Reading Elliot Temple’s post linked by John Gruber, I decided to put the data to the test and see how much Microsoft had distorted reality to try to get their message across. Temple’s conclusion was the following:
“The iPad screen is 7.76 by 5.82 inches. The ASUS screen is 8.8 by 4.95 inches. ASUS is larger in one direction but smaller in the other direction, and has 3.55% less area than the iPad, not 36% more as Microsoft depicts.”
That’s a lot, right? Yep. Then I decided to visit the tech specs pages from both products [1, 2], made life-size documents for both products, and then took a frame from the ad (infact I used the one posted by MacRumors).
After that, naturally paying attention to keep the proportion between both products, I transfered the images do the screenshot, keeping the iPad as the reference for size. Here’s what I found out:
Yes, the ad shows a bigger product than it actually is to try and make the iPad look smaller. Maybe to help get their message across that the product is 1/3 bigger than the iPad, and not smaller.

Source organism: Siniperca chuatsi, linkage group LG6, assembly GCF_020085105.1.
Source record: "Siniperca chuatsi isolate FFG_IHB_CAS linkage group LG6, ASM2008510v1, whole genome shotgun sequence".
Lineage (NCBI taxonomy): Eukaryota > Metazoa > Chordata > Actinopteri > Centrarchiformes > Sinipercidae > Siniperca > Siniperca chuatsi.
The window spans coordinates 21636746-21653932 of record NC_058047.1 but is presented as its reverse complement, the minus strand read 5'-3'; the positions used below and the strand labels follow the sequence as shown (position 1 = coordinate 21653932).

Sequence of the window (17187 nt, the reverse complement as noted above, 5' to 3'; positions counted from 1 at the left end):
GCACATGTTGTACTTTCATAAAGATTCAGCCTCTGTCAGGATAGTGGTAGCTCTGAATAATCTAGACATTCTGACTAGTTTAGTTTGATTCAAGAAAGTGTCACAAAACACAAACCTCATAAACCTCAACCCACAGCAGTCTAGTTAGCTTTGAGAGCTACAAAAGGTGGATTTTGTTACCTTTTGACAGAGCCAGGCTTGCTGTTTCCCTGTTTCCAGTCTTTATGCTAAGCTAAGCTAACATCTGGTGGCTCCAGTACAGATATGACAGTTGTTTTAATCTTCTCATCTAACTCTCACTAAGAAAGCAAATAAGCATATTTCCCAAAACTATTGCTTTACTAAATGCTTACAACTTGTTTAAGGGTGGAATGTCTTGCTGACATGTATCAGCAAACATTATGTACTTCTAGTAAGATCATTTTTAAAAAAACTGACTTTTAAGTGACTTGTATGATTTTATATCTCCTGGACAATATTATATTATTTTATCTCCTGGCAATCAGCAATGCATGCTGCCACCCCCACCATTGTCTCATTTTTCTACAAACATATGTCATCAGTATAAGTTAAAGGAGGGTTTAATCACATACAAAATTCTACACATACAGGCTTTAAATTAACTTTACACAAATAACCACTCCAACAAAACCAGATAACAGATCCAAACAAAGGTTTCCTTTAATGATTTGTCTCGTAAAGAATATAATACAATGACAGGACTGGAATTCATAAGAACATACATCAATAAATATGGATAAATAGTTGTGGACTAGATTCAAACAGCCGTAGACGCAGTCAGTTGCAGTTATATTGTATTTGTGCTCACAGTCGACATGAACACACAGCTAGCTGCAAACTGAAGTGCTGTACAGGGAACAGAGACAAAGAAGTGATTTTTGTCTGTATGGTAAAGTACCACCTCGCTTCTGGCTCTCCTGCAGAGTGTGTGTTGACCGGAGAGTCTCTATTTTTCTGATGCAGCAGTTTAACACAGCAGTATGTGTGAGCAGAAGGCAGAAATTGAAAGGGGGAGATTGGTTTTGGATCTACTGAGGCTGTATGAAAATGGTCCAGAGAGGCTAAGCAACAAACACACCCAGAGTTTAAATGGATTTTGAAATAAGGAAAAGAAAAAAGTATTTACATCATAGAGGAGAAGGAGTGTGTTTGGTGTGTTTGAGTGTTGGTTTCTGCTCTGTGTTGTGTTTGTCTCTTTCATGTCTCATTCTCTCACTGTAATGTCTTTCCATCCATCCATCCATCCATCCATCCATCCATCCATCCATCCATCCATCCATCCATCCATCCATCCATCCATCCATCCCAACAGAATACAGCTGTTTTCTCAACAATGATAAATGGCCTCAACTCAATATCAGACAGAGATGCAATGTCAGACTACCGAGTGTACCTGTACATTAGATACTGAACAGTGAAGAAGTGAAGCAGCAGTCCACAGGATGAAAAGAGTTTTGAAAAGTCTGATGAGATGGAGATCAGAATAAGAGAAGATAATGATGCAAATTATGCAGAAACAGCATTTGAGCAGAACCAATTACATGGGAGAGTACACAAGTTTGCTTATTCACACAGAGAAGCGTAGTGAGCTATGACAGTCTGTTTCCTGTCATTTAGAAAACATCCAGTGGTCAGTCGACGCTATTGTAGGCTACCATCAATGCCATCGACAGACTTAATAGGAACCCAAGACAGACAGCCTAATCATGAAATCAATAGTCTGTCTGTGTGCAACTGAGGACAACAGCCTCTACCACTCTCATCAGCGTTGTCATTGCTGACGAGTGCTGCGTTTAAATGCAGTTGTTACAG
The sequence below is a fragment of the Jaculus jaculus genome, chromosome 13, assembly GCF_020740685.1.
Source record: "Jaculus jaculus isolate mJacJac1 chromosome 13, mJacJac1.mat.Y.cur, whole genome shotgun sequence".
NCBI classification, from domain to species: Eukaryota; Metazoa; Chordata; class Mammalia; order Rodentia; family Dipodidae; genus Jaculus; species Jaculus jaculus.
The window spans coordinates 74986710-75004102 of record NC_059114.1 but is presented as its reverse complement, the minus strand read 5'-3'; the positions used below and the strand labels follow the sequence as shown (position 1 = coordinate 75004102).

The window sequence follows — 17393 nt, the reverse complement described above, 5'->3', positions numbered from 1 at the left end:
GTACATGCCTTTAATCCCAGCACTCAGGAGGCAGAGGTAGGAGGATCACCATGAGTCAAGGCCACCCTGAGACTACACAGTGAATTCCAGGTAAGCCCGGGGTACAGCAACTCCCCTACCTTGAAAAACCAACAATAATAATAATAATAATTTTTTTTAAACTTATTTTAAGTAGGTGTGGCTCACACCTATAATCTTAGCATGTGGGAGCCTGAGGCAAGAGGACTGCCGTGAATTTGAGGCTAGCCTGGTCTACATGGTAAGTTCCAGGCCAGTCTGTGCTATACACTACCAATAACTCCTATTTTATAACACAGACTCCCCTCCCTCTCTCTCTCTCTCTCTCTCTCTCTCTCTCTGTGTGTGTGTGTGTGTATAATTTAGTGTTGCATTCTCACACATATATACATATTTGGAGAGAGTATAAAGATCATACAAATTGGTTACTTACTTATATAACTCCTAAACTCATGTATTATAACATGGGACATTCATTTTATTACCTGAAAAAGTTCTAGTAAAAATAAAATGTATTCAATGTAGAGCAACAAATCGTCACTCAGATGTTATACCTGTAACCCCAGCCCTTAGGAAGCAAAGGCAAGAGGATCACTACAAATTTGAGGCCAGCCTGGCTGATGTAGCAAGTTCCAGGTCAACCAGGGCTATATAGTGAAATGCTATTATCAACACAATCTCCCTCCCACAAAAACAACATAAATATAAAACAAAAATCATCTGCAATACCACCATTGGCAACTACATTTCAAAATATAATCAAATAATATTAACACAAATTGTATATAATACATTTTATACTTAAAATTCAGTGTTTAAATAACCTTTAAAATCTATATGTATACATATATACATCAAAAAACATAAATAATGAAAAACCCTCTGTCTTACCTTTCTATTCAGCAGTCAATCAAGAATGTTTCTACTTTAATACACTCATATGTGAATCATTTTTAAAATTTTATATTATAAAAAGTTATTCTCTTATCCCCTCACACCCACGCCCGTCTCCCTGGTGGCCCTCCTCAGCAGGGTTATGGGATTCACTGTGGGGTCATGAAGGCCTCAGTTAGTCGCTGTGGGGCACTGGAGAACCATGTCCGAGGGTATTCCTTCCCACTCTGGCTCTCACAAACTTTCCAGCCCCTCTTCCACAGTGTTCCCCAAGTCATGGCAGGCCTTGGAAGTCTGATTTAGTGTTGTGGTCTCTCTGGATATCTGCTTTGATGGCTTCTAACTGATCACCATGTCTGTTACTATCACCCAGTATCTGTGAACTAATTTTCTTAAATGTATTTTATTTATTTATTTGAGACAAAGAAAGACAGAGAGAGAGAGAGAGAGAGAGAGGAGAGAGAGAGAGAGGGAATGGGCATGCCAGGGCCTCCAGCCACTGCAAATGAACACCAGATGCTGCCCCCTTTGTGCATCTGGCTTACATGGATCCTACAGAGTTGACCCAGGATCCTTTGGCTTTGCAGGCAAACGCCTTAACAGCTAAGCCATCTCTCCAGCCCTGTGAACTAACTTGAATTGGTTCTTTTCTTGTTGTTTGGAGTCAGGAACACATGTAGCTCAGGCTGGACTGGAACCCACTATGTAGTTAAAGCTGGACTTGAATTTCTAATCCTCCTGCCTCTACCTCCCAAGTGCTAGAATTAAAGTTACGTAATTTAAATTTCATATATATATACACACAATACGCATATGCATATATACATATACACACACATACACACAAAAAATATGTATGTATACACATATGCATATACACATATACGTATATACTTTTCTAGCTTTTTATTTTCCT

But we’re talking about screen size, right? Very well. Next I isolated just the displays:
The difference is even clearer!
What I don’t get is why someone would call all the attention to the difference between sizes and then manipulate the very sizes hoping that nobody will notice. Did they really think that nobody would check that?
The whole “If you can’t convince them, confuse them” by Harry Truman? Yeah, you’re doing it wrong. Ask Siri about it. Maybe it’ll teach you.
New Microsoft ad throws a punch at Apple, but really aims at Samsung